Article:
Long term effects of nutrient fertilisation on grassland

Area of Expertise:

The long-term nutrient fertilization experiment was established in 1970 to measure the effects of frequent applications of organic (i.e. animal slurry) and inorganic (i.e. NPK) nutrients on plant productivity and soil biogeochemistry.

Outline of experiment

Long-term slurry experiment
The experiment consists of eight treatments: (1) unfertilized control, (2) inorganic fertilizer (200 kg N, 32 kg P, 160 kg K ha-1 year-1), organic nutrient fertilization applied as three pig slurry levels (3) 50, (4) 100 or (5) 200 m3 ha-1 year-1, and organic nutrient fertilization applied as three cow slurry levels (6) 50, (7) 100 or (8) 200 m3 ha-1 year-1. There are six replicates for each treatment thus giving 48 plots in a randomized block.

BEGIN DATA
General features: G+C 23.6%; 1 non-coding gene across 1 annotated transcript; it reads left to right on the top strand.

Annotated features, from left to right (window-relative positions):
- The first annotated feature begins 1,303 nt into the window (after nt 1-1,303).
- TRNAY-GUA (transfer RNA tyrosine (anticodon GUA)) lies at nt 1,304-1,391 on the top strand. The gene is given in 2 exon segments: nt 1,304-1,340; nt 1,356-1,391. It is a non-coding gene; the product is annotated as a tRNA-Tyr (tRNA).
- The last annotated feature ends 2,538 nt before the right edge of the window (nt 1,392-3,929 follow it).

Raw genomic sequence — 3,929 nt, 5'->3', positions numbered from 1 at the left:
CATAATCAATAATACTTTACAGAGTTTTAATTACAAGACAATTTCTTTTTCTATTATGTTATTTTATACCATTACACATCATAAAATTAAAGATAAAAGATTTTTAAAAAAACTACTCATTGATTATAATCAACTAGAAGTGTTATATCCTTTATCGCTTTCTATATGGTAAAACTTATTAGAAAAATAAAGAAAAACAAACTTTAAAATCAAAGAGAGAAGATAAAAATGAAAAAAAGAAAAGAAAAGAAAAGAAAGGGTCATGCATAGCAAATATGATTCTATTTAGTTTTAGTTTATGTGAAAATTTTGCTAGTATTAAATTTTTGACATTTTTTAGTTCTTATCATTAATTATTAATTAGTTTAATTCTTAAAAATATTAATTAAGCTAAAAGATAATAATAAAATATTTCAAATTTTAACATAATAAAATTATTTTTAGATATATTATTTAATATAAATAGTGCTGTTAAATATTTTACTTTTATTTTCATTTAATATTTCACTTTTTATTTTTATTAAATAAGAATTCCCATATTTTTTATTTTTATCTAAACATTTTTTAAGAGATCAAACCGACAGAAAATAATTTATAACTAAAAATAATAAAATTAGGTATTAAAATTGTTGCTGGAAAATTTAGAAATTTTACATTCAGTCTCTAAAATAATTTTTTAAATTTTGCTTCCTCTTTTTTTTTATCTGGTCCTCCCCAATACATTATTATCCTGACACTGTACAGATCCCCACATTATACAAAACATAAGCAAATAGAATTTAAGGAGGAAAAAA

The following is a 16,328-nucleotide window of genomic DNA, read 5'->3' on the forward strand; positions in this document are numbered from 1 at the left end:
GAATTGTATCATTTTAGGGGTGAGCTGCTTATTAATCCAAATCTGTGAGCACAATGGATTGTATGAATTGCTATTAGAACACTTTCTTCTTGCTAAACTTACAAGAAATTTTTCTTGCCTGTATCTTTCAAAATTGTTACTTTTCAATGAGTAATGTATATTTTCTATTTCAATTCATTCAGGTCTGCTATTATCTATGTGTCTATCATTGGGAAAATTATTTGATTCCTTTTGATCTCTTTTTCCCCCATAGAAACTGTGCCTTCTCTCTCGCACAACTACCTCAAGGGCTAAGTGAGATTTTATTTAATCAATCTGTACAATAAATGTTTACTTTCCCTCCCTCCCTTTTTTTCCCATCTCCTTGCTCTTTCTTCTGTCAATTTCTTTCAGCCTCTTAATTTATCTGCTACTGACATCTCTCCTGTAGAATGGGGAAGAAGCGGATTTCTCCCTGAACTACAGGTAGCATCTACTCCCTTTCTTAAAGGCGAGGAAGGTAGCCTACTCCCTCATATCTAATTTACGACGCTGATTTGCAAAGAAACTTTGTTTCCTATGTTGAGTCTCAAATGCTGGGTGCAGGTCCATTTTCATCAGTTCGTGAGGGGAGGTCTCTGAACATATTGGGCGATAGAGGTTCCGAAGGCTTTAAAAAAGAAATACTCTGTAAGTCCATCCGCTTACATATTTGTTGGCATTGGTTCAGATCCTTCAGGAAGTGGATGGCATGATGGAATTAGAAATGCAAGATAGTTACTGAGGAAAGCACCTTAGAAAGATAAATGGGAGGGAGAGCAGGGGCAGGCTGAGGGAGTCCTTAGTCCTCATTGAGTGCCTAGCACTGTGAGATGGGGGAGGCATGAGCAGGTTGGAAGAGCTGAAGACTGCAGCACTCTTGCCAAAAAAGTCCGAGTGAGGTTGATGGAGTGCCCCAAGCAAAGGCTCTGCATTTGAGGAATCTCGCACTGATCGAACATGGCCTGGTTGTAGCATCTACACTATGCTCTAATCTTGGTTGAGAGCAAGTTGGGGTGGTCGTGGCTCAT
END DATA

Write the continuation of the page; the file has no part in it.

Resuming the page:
The fertilizer and slurries are applied in three equal dressings, first in the spring and then immediately after the first two cuts. The herbage is cut three times at the silage stage. Soil samples are collected at three depths in February. Air dried soil is analysed for pH, extractable P and exchangeable K and Mg. Oven dried herbage is digested and subjected to multi-element analysis.

This is a unique facility to study the effects of long term applications of organic and inorganic nutrients on plant productivity and soil processes.